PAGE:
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In Search of........the Better Me

Sunday, 27 April, 2008 - 8:47 pm

Tonight, we enter the Omer's second week (please see Torah thought of 4/17 for a brief explanation of the Omer).

The Omer is an analysis of our emotional 'tools'. I, My higher Self, am not the tools; I am the User.

I am not my behavior. But my Higher 'I' - my 'internal traffic-controller' - needs to consistently monitor my behavior and keep it aligned with my principles.

This week, we explore the psycho-spiritual energy: 'Gevurah'.

'Gevurah' translates as 'strength'. But, as an internal dynamic, I believe it is best described as 'breaking free'.

A simple example, as a follow-up to last week's 'closeness' exercise (please see last week's Omer message): Being self-aware, you’ll notice that when you’re in ‘closeness mode’ you need to calibrate; one needs to occasionally ‘break free’ of  the closeness rhythm to allow for the other person’s space. That’s Gevurah; and there Gevurah means respect.

Do we leave space for our loved ones to be themselves? Do we make space in our conversations, to really hear them when they speak?

Apart from love, the human psyche has other powerful – often counter-productive - forces: Pride, ambition, jealousy, appetite etc. Whenever we break free of those strong internal patterns, we're exercising Gevurah – self-restraint.

When a social setting is 'compelling you’ to say something disagreeable (or to betray a confidence etc), do you 'break free' by restraining yourself?

Similarly: There's a natural tendency to react to a [perceived] provocation; which is allowing the situation to control you. When we pro-actively – and courageously - choose a proper response (which may mean silence), that's Gevurah.

Gevurah is avoiding confrontation out of strength, not fear. It's taking your life back from the situation’s grip.

A slightly different side of the same internal flow: When we pray or meditate, we need to break free of life's tumultuous tide to find inner quiet. That's Gevurah.

The bottom line is that it takes great internal strength to break free of a pattern, habit or stream of life.

In the words of the Talmud: “Who is valiant? One who conquers one’s impulses”.

But Gevurah isn't only an inward motion (self-restraint etc), it also flows outward.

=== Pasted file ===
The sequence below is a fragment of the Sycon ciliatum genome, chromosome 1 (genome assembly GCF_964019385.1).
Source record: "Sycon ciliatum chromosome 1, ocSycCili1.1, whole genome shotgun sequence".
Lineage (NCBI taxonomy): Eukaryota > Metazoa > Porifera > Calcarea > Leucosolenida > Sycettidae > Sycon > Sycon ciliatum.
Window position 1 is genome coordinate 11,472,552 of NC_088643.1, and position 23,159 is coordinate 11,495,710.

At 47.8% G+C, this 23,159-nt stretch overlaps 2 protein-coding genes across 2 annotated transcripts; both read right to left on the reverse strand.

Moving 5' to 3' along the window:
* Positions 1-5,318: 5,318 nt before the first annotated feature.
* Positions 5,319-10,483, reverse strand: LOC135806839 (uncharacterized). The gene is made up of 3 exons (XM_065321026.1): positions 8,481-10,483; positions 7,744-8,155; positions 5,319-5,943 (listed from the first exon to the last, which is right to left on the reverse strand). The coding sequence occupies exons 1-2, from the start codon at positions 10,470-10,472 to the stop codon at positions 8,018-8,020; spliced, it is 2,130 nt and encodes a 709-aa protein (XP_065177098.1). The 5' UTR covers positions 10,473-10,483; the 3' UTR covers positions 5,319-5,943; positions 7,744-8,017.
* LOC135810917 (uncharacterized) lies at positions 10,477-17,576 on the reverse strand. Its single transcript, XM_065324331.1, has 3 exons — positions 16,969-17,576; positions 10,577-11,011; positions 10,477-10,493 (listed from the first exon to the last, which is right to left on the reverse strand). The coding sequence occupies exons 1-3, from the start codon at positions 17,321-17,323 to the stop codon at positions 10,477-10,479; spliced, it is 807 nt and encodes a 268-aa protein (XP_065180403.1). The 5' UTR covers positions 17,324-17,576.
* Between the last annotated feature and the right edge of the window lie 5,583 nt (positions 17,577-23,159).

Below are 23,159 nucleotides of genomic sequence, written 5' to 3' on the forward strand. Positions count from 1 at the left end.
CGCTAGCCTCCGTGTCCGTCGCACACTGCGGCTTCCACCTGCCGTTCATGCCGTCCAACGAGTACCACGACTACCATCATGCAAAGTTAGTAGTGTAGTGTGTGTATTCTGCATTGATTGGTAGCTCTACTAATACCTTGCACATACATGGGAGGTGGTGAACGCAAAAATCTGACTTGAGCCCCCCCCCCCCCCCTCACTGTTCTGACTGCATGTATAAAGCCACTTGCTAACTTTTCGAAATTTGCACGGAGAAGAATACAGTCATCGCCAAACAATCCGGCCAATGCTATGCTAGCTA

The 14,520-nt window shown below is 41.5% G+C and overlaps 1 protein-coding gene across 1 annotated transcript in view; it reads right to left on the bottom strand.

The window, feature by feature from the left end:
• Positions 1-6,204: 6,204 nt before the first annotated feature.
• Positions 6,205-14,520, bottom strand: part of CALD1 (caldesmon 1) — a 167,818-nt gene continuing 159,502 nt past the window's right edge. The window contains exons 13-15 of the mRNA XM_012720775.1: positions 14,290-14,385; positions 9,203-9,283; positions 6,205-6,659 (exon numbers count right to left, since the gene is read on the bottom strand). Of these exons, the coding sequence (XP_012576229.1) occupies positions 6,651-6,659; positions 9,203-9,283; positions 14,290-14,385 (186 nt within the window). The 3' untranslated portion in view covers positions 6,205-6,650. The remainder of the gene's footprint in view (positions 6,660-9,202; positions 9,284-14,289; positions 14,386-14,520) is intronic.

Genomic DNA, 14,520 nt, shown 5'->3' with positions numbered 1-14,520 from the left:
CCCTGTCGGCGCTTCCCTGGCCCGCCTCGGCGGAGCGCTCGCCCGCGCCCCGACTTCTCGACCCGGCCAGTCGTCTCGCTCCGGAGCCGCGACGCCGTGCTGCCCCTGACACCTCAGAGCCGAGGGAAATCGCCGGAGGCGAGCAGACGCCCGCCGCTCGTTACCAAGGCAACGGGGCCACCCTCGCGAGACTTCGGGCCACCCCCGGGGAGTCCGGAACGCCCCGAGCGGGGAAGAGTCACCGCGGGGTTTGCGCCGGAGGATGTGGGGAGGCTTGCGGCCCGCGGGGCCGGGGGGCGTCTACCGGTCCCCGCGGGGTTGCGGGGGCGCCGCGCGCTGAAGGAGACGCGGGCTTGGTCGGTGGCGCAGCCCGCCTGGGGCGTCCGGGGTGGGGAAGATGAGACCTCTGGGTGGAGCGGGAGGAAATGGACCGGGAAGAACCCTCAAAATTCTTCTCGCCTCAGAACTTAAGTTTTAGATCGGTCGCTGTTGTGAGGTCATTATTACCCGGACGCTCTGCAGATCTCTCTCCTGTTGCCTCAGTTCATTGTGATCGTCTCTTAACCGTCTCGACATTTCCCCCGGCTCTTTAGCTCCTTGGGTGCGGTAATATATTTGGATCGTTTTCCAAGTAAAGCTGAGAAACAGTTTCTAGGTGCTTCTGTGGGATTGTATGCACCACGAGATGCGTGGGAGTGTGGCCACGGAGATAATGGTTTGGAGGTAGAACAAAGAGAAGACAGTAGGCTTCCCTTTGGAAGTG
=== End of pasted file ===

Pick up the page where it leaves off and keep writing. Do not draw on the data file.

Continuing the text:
The human psyche is prone to inertia; the status quo is comfortable and movement takes effort.

'Breaking free' means passion (where our ‘internal traffic-controller’) deems appropriate). When our blood begins pumping, when we feel excited and emotionally engaged, that's Gevurah.

Disciplined or passionate, it’s a time for authentic strength.

 Have a meaningful Omer week.

 Rabbi Mendy

Comments on: In Search of........the Better Me

Mendy wrote...

In Jewish tradition, our three Patriarchs – Abraham, Isaac and Jacob – correspond to the first three psycho-spiritual attributes – Chesed, Gevurah and Tiferet.
Last week, we explored Chesed, which is – in its purest sense – unequivocal love and connectedness. This reflects Abraham’s selfless love for the Divine and for humanity at large.
Gevurah, which we’ve just explored, is reflective of Isaac.
The Scripture tells us very little about Isaac. But, looking at the sparse Scriptural information we have, much of it describes – interestingly enough – Isaac’s well-digging prowess. Why is well-digging such a prominent biographical feature of this central figure in the world’s history?
Our Gevurah exploration – and the Isaac/Gevurah connection - shed some light on this.
The process of finding water hidden beneath the ground, and releasing it from its earthly hold, symbolizes the breaking free of Gevurah. Picture a geyser, the energetic release of water shooting up from the ground. That’s the picture of your soul breaking free of its human traps. It’s a picture of Gevurah.
Isaac is also described as blind. He was an introspective person, searching to find himself and his connection with the Divine. The upward surge – the Gevurah motion – of Prayer was his primary modality. Hence, again, the Isaac/Gevurah connection.


Mendy wrote...

When the Talmud describes G-d’s bestowing of the Torah at Mt. Sinai, it uses the language “[hearing the Commandments from] the Gevurah’s Mouth” (Talmud – Shabbat 88b).
The Talmud uses ‘Gevurah’ as an appellation – a nickname as it were – for G-d. Why?
Chabad thought gives an interesting insight:
In the nature of the cosmos, the Infinite and the finite shouldn’t really have an interface. How can a truly Infinite Being interact with a limited human? It shouldn’t be possible. Sensory overload is putting it way too mildly.
Yet, in giving the Torah, G-d ‘broke away’ from the Infinite mode, to give of Himself to us, the finite. Through investing Himself in the Torah, G-d gave of Himself to us.
G-d’s ‘breaking away’ from the pure Infinite reality is reflected in the Talmud’s choice of the word Gevurah to describe the Divine.
In addition, the Torah stimulates ‘Gevurah’ within its recipients. When we recognize that Mitzvos are a bridge to the Infinite, a bond with G-d, it should create a surge within us to ‘break away’ from mundane life to connect with the Infinite.